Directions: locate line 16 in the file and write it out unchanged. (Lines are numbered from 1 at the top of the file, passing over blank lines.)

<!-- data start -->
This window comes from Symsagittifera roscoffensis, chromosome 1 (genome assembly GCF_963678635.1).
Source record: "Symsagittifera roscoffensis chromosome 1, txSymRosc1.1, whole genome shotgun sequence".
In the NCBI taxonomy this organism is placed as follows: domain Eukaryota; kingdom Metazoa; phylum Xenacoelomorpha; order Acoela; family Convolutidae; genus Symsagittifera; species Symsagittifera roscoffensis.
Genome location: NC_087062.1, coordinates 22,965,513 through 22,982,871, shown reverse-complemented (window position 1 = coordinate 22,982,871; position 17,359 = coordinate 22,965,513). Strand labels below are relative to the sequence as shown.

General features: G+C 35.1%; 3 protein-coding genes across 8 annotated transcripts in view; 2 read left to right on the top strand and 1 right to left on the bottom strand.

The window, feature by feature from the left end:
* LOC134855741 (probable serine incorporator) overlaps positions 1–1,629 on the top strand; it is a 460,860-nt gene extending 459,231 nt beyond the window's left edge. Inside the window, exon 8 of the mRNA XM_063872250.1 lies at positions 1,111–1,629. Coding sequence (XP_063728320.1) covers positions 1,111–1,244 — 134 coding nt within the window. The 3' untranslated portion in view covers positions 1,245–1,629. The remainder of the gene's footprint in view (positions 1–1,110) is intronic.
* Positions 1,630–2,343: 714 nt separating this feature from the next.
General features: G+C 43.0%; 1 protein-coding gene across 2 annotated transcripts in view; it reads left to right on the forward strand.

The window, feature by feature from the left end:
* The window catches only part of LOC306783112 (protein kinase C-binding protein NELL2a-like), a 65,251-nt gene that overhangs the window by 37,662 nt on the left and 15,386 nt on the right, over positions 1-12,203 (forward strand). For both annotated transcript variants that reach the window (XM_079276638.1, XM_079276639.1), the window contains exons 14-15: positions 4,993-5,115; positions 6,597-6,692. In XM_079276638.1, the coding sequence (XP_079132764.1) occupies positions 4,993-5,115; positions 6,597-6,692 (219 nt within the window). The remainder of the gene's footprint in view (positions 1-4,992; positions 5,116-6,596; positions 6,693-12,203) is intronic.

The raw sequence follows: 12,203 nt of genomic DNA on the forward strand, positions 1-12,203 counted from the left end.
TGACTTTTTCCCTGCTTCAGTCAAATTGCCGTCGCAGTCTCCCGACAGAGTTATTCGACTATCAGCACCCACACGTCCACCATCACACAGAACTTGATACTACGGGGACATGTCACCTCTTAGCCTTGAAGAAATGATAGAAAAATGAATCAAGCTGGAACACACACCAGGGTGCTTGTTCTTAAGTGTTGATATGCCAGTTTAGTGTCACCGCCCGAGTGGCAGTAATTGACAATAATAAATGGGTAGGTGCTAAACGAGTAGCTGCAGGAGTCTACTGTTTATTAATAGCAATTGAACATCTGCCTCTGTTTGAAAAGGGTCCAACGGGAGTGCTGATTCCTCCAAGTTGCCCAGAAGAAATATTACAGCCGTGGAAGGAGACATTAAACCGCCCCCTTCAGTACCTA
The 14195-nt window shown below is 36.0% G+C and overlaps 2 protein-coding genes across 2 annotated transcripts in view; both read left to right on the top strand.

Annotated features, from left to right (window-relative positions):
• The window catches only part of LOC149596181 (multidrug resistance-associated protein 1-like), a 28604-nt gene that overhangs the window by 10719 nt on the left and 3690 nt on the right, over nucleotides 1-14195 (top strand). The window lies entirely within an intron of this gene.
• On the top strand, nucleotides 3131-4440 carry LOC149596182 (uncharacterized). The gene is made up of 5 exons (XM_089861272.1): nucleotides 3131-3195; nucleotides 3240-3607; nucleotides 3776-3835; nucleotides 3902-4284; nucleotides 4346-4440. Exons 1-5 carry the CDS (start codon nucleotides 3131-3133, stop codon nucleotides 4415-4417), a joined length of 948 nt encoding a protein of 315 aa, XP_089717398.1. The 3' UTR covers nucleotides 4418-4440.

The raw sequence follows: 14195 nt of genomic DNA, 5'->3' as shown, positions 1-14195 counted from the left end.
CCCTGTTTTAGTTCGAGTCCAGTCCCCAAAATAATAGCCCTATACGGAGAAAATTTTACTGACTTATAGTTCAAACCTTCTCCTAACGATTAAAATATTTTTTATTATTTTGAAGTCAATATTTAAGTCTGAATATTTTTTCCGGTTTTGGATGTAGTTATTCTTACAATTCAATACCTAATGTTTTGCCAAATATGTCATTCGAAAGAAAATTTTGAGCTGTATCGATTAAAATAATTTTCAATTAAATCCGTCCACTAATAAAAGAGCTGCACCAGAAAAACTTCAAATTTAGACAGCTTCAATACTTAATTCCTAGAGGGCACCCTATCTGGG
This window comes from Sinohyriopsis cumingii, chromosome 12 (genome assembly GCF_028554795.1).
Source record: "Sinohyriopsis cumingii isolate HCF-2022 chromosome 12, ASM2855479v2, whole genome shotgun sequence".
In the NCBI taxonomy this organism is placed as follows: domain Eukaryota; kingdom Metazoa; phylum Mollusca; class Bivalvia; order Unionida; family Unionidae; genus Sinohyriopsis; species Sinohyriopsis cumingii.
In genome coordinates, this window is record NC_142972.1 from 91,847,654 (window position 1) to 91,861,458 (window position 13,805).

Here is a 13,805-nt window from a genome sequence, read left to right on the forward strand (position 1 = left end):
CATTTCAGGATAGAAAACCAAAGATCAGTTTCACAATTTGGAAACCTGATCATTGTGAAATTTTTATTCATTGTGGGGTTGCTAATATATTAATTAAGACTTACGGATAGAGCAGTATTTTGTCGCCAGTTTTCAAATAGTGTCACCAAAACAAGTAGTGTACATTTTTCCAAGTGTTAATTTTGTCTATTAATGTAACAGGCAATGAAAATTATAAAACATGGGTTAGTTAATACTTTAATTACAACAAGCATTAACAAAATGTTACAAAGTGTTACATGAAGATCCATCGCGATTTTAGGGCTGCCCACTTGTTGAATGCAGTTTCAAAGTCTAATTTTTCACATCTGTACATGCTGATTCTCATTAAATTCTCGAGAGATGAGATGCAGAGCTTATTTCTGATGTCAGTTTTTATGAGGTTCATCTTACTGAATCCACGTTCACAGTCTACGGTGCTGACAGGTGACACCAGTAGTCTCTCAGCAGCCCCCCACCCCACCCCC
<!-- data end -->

• The window catches only part of LOC149596181 (multidrug resistance-associated protein 1-like), a 28604-nt gene that overhangs the window by 10719 nt on the left and 3690 nt on the right, over nucleotides 1-14195 (top strand). The window lies entirely within an intron of this gene.